ATLANTA – Ronald Acuña Jr. really didn’t have a choice.
In the extended Acuña family, which includes the Escobars, baseball is king.
It’s what that family is known for. It’s what they play in their free time. It builds unbreakable bonds. The sport is passed down from generation to generation among the Venezuela natives, from father to sons, and cousins to cousins.
In his younger days, even as Acuña Jr. enjoyed playing basketball, there was no point in resisting. When baseball is in your blood, that’s what you’re drawn to.
His father played in the minors, and he always wanted to watch or participate when his older cousins like Kelvim Escobar and Alcides Escobar played in Venezuela.
He wanted to be like them someday.
“I loved watching them play,” Acuña Jr. told Yahoo Sports through Atlanta Braves’ translator Franco García earlier this week. “It was a real treat whenever my cousins took me out. I was constantly pleading with them to go along and watch them.”
Being raised in a baseball family has created a special bond for Acuña Jr. and his relatives, and helped the 21-year-old become the best player from the group.
Having learned from his father and cousins, Acuña Jr. is now one of the premier players in Major League Baseball, a 30-30 threat who already has 35 homers in his second season with the Braves. There are only a handful of position players better than Acuña Jr., who signed a $100 million extension this April.
“Just one of those things that’s special,” Acuña Jr. said about his family’s baseball roots. “My father and all my friends and cousins, it’s something we share. I feel fundamentally proud to be where I am and hopefully we’ll have more.”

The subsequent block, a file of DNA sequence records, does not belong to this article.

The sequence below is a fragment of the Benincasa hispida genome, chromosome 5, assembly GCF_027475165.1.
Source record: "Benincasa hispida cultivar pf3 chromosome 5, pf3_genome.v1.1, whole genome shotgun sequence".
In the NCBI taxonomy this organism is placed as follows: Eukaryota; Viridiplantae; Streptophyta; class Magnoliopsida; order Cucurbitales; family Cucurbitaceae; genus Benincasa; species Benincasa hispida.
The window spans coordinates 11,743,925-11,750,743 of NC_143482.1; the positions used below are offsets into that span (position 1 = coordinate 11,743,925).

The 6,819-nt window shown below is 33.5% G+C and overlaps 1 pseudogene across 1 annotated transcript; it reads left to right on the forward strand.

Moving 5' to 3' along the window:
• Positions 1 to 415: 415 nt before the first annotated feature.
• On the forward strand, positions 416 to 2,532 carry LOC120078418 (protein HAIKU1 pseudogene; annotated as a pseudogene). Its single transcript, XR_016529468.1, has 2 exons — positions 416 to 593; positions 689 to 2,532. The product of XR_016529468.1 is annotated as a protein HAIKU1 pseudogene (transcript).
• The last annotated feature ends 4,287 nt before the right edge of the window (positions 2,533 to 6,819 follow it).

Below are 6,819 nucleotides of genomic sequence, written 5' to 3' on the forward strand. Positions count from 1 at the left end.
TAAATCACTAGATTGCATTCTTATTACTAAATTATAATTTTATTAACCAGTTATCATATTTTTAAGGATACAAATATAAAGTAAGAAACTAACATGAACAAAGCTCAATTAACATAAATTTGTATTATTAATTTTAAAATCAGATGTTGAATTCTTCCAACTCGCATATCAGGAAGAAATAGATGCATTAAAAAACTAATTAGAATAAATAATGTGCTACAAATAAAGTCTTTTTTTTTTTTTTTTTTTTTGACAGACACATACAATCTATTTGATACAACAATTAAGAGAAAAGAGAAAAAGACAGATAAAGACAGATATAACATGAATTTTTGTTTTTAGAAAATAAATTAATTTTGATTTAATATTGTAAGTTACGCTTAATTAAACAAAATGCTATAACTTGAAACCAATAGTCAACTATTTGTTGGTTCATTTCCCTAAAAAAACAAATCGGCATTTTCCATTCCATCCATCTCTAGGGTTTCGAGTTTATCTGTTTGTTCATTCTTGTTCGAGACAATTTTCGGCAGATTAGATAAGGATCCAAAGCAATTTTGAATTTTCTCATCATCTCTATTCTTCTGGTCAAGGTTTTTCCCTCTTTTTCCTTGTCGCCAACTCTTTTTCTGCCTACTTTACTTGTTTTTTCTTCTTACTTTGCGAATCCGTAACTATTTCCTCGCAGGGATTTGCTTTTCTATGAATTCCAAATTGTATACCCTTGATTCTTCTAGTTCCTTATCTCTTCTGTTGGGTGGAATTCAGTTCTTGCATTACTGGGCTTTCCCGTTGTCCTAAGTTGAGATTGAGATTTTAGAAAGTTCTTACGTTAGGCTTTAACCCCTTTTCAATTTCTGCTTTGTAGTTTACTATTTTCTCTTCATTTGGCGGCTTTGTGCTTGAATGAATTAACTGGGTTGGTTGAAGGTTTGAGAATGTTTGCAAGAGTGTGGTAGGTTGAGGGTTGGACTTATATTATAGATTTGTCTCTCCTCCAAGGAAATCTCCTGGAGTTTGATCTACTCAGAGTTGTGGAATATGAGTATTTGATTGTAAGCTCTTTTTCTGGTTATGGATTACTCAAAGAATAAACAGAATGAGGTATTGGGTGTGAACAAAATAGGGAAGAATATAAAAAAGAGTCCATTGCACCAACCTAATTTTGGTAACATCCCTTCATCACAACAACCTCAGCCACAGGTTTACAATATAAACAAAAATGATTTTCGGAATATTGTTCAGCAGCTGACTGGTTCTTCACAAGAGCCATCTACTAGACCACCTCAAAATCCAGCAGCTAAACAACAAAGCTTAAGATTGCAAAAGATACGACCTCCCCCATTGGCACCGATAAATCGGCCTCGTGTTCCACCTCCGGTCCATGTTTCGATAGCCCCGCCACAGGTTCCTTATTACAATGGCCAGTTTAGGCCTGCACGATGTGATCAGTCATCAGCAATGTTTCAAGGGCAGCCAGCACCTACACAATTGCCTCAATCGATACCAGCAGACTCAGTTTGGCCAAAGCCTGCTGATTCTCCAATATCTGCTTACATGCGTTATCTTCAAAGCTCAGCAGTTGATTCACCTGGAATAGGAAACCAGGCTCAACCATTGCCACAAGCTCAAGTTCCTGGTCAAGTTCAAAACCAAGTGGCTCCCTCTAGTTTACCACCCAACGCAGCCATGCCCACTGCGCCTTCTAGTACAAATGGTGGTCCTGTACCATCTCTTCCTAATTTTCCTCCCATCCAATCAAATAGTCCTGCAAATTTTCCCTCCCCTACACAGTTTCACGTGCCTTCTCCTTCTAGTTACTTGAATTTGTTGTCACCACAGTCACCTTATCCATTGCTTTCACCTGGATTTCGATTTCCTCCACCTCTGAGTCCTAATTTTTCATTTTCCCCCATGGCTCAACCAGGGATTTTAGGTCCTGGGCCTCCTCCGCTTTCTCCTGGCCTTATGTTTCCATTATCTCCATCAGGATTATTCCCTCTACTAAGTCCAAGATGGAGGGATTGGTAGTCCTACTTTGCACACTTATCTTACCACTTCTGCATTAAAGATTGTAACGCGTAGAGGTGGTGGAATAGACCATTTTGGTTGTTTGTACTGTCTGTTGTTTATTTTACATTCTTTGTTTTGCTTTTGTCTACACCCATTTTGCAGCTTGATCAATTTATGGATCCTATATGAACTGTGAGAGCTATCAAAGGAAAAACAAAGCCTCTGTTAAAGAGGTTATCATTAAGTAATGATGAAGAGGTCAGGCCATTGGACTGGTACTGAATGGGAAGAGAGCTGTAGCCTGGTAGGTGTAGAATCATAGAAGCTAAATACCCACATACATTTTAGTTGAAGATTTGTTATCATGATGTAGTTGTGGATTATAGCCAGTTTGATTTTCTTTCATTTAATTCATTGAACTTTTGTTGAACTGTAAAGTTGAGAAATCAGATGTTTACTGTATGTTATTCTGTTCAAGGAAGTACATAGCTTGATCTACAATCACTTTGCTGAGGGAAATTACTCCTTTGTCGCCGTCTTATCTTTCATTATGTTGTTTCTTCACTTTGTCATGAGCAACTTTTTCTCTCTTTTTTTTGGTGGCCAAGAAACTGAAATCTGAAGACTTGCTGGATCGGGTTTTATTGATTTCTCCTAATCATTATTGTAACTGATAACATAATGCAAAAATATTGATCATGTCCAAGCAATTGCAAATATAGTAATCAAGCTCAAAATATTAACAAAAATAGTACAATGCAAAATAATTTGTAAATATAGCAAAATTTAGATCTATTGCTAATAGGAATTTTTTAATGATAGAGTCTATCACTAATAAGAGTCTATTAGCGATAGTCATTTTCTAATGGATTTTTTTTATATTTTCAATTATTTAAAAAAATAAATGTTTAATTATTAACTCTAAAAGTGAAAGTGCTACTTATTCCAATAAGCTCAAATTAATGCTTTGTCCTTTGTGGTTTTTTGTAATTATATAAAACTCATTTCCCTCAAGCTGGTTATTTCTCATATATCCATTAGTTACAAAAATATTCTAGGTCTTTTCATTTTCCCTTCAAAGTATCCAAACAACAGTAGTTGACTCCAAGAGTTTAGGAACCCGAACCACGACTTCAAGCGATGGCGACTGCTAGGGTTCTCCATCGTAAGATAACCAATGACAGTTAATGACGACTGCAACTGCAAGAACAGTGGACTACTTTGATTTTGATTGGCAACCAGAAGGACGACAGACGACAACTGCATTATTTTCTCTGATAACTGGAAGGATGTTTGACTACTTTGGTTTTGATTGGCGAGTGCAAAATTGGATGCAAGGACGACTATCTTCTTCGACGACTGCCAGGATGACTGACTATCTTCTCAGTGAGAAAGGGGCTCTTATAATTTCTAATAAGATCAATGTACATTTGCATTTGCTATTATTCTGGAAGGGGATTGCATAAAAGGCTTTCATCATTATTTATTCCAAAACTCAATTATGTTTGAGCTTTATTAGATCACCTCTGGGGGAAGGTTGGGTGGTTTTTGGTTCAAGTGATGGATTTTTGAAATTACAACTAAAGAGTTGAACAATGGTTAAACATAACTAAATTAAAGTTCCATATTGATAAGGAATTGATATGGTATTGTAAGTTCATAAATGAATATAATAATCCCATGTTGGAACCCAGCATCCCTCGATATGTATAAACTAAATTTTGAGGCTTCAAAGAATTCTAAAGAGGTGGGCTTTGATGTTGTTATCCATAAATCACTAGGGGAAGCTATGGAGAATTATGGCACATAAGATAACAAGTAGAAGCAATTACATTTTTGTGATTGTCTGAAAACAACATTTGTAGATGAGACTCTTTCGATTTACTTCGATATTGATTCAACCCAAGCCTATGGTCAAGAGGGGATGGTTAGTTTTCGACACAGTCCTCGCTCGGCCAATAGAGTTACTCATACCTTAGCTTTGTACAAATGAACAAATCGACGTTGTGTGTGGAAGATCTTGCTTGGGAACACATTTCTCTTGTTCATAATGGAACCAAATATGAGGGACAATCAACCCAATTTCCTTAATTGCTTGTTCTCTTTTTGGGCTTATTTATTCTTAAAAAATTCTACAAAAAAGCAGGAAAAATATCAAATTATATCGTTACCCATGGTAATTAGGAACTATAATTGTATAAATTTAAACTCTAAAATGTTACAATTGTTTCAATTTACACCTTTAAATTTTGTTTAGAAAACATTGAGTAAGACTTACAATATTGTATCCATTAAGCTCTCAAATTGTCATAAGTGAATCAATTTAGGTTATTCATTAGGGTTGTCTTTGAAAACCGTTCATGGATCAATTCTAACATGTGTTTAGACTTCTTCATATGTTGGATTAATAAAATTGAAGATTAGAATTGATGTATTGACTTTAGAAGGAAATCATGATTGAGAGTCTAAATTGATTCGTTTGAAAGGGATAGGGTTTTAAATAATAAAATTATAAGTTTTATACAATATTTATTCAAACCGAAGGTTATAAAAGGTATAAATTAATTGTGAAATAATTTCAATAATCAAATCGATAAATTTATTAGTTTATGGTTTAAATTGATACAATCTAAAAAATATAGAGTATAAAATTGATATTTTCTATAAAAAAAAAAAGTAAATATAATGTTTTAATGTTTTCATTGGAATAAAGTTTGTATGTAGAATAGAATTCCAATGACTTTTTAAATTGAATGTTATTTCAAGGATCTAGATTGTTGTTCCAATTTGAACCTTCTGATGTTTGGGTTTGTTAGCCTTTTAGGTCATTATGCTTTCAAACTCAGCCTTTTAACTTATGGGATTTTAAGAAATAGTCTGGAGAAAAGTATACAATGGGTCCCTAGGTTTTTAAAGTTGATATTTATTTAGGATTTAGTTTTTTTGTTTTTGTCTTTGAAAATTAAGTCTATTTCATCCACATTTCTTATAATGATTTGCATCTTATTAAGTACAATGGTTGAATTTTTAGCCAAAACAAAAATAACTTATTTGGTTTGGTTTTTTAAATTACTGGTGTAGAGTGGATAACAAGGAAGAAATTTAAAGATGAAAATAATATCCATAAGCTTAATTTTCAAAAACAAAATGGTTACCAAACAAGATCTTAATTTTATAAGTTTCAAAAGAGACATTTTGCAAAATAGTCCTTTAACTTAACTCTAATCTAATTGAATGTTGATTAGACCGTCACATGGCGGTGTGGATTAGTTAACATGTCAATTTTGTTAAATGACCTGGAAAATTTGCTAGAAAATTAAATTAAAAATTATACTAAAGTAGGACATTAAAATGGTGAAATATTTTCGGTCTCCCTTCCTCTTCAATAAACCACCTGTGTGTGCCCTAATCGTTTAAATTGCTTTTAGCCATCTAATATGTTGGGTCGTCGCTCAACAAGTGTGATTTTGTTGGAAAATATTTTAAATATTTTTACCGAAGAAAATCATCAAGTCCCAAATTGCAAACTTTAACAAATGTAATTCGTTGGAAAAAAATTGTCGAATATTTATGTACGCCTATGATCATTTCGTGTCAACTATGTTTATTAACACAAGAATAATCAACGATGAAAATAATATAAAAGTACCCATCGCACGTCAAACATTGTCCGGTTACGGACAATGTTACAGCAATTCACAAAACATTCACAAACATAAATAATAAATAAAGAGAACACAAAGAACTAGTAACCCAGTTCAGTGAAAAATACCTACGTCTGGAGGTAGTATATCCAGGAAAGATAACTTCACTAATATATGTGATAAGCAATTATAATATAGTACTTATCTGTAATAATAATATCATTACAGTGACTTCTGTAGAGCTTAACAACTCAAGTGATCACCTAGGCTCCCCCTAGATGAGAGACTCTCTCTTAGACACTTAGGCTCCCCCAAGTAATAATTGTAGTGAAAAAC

Acuña Jr. from long line of baseball players
The Acuña and Escobar families are well known in Venezuela and the United States for producing strong baseball players with Ronald Acuña Sr., the father of Acuña Jr., estimating that the families have more than a baker’s dozen worth of players.
Acuña Sr., an outfielder like his son, played in the minors for eight seasons from 1999-2006, mostly with the New York Mets.
The Escobar lineage includes Kelvim, Alcides, Edwin, and Jose, all of whom have played in the majors with Alcides and Kelvin enjoying the most success.
Kelvim won 101 games with the Toronto Blue Jays and Angels in his 12-year career, and Alcides helped the Royals win the World Series in 2015. Vicente Campos, released by the Pittsburgh Pirates in June, is also part of the family.
“I think about that, it’s almost all of my family,” Acuña Sr. told Yahoo Sports. “It was like you gotta play too.”
Acuña Sr. estimated that his son first developed a love for the sport at the age of five, and his son’s love grew as he watched his father and cousins play. Most of the extended family played in the Venezuelan Winter League, and Acuña Jr. tagged along to watch his father and others, spending time in the dugout. Acuña Jr. had a particular affection for Kelvim and Alcides.
“He watched them on television and wanted to be like them,” Acuña Sr. said.
Those two also looked out for their young career.
Alcides once invited the Acuña family to Arizona for spring training, a moment that Acuña Sr. said his son could not stop talking about for a long time. Kelvim also brought Acuña Jr. to Yankee Stadium when the Angels visited the Bronx in the mid-2000s. Visiting the old Yankee Stadium carried extra significance since the Yankees are the most popular team in the town of La Sabana.
Acuna Jr. got to see what it would be like to be a major leaguer, and envision the possibility of one day playing in front of a sold-out crowd at Yankee Stadium.
Last season, in his first series in the Bronx, Acuña Jr. hit a game-winning homer.
“That [visit] was really something special,” Acuña Jr. said.
As Acuña Jr. leaves his mark and cements his place among the game’s elite, he’s not the last ballplayer from the Acuña-Escobar tree.
Acuña Jr. has three younger brothers, and one of the three, Luisangel, is a shortstop in the Texas Rangers system and playing well in the Dominican Summer League.
“Hopefully there’s a lot more cousins on the way,” Acuña Jr. said. “A lot of guys in La Sabana have talent. Hopefully we’ll see more and more in the big leagues.”